Based on the sci-fi mystery novels penned by James S.A. Corey (a nom de plume serving the endeavours of the writing team Daniel Abraham and Ty Franc, Leviathan Wakes) The Expanse titles have spread like flowering spores into a SyFy original series. Some two-hundred years in the future, a now-fully-habitable solar system serves as the ripe-for-rivalry mise-en-scène. Space provides the optimum landscape, especially space under colonial administration, to host not one, but all three classical conflicts of storytelling: man vs. man, man vs. nature, and man vs. himself.
It is in this expanse where a new breed of mankind operates in roughly the same rigid, egocentric and tenuous fashion that ancient mankind did when Earth was, essentially, his only domain; yet, now there is more territory to cover and more peoples to monitor, and control. If resources, greed, logistics, prejudices, power trips and egos proved existential beasties on one planet, whilst the endgame may remain the same when dealing with an entire solar system, the wider struggle proves a significant hurdle.
In The Expanse, dominant Earthlings, militant Martians and second-class Belters (those living and working in space, in the asteroid belt) clash like Real Housewives thrown together at a theme party. As the humans delicately co-exist, the United Nations – yes, still in “action” – persuades against a roiling warfare burgeoning between Earth and Mars, under the auspices of violet-cloaked U.N. exec Chrisjen Avasarala (played regally by Shohreh Aghdashloo whom, if you know your Portlandia, will recognize her from S2e3 as the visiting author at Women and Women First.).
In these potentially warring skies, Captain James Holden (Steven Strait) and his skeleton crew of the ice trawler Canterbury face a more immediate concern: who blew up their ship? Fortunately, Holden and his crew were saved from annihilation, as they all happened to be on a (set-up?) distress call, on-board a Canterbury short-range shuttle. So, who killed the Cant? The offending machine was a stealth vessel. Who has the funds for, and access to, a stealth vessel. The war-happy Martians, of course … or was it?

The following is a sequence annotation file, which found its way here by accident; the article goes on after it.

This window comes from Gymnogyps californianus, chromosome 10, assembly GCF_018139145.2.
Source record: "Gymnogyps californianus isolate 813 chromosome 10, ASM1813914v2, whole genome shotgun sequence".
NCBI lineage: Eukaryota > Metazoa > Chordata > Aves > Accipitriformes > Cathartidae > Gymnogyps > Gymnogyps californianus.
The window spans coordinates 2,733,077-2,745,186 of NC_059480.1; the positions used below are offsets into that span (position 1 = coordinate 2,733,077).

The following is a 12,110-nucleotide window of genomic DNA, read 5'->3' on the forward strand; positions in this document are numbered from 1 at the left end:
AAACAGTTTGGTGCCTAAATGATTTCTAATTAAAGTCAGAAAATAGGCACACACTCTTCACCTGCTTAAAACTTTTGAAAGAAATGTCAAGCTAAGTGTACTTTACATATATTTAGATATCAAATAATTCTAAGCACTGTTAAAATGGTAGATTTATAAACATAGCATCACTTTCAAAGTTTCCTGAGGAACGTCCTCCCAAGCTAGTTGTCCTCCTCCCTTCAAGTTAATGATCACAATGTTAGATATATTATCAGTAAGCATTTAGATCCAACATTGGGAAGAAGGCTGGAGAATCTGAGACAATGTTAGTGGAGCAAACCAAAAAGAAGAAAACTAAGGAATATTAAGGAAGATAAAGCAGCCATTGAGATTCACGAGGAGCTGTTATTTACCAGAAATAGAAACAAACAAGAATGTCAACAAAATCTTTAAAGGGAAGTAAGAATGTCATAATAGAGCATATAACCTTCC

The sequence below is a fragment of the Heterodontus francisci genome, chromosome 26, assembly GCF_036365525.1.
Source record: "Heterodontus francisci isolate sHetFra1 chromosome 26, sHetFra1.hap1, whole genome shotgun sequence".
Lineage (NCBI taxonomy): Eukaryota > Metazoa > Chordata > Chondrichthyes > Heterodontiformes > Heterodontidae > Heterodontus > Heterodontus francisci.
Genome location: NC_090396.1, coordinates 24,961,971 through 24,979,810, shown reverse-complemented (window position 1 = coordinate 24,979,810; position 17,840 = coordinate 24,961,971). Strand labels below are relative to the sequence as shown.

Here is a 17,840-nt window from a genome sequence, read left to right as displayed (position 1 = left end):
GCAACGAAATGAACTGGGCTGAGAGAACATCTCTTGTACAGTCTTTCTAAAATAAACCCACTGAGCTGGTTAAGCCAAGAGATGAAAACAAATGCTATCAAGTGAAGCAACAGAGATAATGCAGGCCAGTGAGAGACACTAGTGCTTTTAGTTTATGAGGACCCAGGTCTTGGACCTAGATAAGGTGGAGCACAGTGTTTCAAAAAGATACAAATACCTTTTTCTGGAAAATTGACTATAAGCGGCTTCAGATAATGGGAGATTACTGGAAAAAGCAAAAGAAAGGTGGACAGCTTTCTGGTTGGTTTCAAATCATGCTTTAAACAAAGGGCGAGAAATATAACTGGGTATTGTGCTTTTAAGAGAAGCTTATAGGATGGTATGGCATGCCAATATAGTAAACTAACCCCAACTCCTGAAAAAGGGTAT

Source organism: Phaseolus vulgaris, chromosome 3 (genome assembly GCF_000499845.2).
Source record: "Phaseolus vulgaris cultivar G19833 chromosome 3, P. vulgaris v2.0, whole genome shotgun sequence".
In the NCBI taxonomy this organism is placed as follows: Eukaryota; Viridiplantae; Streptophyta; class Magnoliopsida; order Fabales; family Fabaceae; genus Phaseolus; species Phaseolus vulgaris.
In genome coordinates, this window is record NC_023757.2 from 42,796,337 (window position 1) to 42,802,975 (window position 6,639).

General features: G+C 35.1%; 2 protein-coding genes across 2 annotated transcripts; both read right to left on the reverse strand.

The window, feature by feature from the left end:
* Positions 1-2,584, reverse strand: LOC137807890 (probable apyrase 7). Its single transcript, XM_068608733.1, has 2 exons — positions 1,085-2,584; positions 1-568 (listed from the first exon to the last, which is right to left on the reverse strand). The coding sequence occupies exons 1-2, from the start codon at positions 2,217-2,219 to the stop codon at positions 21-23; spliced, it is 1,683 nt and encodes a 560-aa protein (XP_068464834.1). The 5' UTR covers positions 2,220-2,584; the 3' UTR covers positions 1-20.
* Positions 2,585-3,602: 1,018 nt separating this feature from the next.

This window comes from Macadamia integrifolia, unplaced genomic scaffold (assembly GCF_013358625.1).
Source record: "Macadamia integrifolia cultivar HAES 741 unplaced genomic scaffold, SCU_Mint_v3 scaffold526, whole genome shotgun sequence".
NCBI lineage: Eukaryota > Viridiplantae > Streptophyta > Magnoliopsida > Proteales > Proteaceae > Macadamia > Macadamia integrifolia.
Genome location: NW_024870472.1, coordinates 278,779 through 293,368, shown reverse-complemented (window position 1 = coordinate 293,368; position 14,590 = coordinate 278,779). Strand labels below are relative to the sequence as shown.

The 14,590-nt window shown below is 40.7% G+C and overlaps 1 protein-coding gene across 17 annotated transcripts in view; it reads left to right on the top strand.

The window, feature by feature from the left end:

Whilst scouring the colonies for the real Canterbury destroyer, Captain Holden and his stragglers, Naomi Nagata (Dominique Tipper), Alex Kamal (Cas Anvar) and Amos Burton (Wes Chatham), are hired by Outer Planets Alliance (OPA): a quasi-terrorist organization fighting for the rights of the second-class Belters. Their mission? To find a missing compatriot, one Lionel Polanski. On their travels, in their new ship, Rocinante, they locate the very vessel that took out the Cant: the Anubis. A seemingly abandoned ghostship, there’s plenty of life in the old girl yet. The Anubis is festering with “spiraling layers of an amorphous, glassy, blue-green mass, clutching the reactor like a strangler fig”. A self-aware protomolecule, the Phoebe Bug, as it were.
Elsewhere, a young, wealthy scion named Julie Mao goes missing. On the case is hard-living, self-damaged Det. Joe Miiller (Thomas Jane). When it is learned she is, in fact, OPA-sympathizer Lionel Polanski, Miller follows her alias until he finds she is registered at the Blue Falcon Hotel, as Polanski. Oddly, she is covered in the same Phoebe Bug that took control of the Anubis. The spaceship that killed the Cant and the disappearance and bizarre death of Julie Mao/Lionel Polanski can’t be related … or can they?